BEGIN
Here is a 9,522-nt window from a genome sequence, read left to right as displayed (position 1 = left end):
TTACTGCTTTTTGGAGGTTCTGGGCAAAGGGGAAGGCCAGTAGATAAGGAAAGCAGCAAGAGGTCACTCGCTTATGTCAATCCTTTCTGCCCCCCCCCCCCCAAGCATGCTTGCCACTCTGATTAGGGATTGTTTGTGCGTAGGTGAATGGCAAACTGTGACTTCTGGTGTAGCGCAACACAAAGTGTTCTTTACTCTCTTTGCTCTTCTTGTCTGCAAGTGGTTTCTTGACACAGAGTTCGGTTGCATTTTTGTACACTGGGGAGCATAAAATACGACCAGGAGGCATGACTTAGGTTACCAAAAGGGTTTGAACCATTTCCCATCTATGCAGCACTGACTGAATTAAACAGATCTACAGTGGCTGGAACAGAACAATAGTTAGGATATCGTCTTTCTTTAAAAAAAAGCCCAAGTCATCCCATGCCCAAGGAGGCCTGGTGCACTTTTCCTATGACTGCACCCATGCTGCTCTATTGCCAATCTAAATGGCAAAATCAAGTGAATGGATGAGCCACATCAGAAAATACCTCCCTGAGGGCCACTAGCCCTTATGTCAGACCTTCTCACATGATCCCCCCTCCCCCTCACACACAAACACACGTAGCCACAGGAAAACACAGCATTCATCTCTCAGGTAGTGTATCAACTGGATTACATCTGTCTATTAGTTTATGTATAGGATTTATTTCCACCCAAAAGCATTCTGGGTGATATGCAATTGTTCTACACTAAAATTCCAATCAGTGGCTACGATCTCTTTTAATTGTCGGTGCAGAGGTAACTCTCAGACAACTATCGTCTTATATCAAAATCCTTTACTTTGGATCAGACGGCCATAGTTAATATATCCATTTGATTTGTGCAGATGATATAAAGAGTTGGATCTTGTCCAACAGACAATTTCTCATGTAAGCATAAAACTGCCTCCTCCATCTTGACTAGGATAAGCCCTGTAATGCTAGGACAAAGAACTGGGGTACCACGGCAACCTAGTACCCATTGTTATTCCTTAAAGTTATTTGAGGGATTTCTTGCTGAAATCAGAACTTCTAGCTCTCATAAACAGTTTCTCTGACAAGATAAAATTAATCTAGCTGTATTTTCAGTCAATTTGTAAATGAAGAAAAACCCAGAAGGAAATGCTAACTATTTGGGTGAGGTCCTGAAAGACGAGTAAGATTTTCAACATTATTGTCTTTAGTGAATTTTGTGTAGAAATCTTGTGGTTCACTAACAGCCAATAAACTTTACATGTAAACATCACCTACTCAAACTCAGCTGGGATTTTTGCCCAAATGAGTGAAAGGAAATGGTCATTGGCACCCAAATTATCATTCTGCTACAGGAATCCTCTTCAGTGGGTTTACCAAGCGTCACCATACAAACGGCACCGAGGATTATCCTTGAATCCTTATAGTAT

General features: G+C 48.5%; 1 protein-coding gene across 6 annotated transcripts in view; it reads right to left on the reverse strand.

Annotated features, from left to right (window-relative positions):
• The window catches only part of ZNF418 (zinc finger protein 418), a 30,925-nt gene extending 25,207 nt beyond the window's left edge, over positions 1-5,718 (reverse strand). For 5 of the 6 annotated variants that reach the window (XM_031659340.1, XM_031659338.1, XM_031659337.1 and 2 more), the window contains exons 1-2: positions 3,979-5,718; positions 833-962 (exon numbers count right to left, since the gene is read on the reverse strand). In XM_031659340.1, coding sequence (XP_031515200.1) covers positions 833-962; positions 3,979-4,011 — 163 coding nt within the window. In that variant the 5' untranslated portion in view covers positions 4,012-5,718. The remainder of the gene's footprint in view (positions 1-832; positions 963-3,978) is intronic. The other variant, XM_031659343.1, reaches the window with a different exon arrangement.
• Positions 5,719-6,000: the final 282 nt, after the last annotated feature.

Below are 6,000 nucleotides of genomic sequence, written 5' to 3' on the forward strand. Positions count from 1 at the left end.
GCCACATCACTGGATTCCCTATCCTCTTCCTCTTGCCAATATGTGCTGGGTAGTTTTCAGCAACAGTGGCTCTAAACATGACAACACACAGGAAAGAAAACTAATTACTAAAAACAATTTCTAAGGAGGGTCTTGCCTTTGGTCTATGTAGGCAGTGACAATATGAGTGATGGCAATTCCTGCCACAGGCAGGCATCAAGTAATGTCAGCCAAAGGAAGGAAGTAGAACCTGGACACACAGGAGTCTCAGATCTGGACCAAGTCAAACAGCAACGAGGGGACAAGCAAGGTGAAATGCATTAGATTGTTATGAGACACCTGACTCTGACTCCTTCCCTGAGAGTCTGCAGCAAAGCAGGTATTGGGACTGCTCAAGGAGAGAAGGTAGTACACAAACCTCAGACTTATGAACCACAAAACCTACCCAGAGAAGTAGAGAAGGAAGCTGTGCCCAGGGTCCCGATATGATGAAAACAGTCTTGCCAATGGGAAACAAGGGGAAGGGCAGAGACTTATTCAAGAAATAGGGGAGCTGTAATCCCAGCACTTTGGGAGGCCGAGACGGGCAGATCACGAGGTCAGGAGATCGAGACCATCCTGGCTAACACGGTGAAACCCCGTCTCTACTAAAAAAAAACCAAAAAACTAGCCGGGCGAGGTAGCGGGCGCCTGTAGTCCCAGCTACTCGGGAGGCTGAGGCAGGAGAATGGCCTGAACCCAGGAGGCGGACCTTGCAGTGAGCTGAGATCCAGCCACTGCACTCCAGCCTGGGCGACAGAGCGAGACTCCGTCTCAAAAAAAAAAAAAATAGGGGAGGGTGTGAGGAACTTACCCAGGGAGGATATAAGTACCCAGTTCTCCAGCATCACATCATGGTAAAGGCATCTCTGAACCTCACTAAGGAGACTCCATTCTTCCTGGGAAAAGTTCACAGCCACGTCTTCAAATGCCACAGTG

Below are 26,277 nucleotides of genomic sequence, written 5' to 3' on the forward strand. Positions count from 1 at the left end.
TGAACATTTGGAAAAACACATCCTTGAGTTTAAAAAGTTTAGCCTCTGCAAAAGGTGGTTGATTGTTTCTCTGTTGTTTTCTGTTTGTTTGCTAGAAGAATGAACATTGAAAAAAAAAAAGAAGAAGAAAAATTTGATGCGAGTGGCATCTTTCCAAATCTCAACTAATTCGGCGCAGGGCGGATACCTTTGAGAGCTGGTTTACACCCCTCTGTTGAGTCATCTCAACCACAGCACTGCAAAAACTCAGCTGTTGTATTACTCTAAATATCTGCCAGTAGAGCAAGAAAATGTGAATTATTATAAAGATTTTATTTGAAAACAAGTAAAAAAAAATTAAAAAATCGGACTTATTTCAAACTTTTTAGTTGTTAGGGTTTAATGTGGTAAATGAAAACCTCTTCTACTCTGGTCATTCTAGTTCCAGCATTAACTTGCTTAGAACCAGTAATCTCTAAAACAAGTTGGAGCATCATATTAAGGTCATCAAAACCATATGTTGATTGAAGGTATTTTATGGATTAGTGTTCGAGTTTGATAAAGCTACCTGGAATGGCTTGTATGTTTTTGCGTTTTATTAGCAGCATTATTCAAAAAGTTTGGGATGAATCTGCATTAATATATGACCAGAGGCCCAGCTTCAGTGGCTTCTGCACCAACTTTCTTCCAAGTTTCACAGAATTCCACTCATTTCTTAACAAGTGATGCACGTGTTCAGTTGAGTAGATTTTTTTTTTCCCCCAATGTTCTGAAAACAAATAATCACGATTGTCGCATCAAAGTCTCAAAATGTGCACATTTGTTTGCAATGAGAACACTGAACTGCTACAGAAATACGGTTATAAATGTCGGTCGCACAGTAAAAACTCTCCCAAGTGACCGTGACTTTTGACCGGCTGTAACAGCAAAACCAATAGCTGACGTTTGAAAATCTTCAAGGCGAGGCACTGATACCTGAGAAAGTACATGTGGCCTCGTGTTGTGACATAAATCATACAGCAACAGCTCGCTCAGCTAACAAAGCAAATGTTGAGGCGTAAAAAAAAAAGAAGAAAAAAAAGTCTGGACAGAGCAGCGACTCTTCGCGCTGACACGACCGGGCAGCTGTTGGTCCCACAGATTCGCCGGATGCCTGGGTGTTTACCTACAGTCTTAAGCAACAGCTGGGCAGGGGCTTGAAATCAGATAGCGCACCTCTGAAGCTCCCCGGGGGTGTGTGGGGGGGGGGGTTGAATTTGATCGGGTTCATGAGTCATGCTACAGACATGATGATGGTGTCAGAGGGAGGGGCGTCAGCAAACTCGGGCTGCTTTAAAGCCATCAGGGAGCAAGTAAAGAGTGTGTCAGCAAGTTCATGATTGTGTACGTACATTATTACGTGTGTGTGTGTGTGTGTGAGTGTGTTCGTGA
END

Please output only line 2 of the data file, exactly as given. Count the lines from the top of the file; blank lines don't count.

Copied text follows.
TTACTGCTTTTTGGAGGTTCTGGGCAAAGGGGAAGGCCAGTAGATAAGGAAAGCAGCAAGAGGTCACTCGCTTATGTCAATCCTTTCTGCCCCCCCCCCCCCAAGCATGCTTGCCACTCTGATTAGGGATTGTTTGTGCGTAGGTGAATGGCAAACTGTGACTTCTGGTGTAGCGCAACACAAAGTGTTCTTTACTCTCTTTGCTCTTCTTGTCTGCAAGTGGTTTCTTGACACAGAGTTCGGTTGCATTTTTGTACACTGGGGAGCATAAAATACGACCAGGAGGCATGACTTAGGTTACCAAAAGGGTTTGAACCATTTCCCATCTATGCAGCACTGACTGAATTAAACAGATCTACAGTGGCTGGAACAGAACAATAGTTAGGATATCGTCTTTCTTTAAAAAAAAGCCCAAGTCATCCCATGCCCAAGGAGGCCTGGTGCACTTTTCCTATGACTGCACCCATGCTGCTCTATTGCCAATCTAAATGGCAAAATCAAGTGAATGGATGAGCCACATCAGAAAATACCTCCCTGAGGGCCACTAGCCCTTATGTCAGACCTTCTCACATGATCCCCCCTCCCCCTCACACACAAACACACGTAGCCACAGGAAAACACAGCATTCATCTCTCAGGTAGTGTATCAACTGGATTACATCTGTCTATTAGTTTATGTATAGGATTTATTTCCACCCAAAAGCATTCTGGGTGATATGCAATTGTTCTACACTAAAATTCCAATCAGTGGCTACGATCTCTTTTAATTGTCGGTGCAGAGGTAACTCTCAGACAACTATCGTCTTATATCAAAATCCTTTACTTTGGATCAGACGGCCATAGTTAATATATCCATTTGATTTGTGCAGATGATATAAAGAGTTGGATCTTGTCCAACAGACAATTTCTCATGTAAGCATAAAACTGCCTCCTCCATCTTGACTAGGATAAGCCCTGTAATGCTAGGACAAAGAACTGGGGTACCACGGCAACCTAGTACCCATTGTTATTCCTTAAAGTTATTTGAGGGATTTCTTGCTGAAATCAGAACTTCTAGCTCTCATAAACAGTTTCTCTGACAAGATAAAATTAATCTAGCTGTATTTTCAGTCAATTTGTAAATGAAGAAAAACCCAGAAGGAAATGCTAACTATTTGGGTGAGGTCCTGAAAGACGAGTAAGATTTTCAACATTATTGTCTTTAGTGAATTTTGTGTAGAAATCTTGTGGTTCACTAACAGCCAATAAACTTTACATGTAAACATCACCTACTCAAACTCAGCTGGGATTTTTGCCCAAATGAGTGAAAGGAAATGGTCATTGGCACCCAAATTATCATTCTGCTACAGGAATCCTCTTCAGTGGGTTTACCAAGCGTCACCATACAAACGGCACCGAGGATTATCCTTGAATCCTTATAGTAT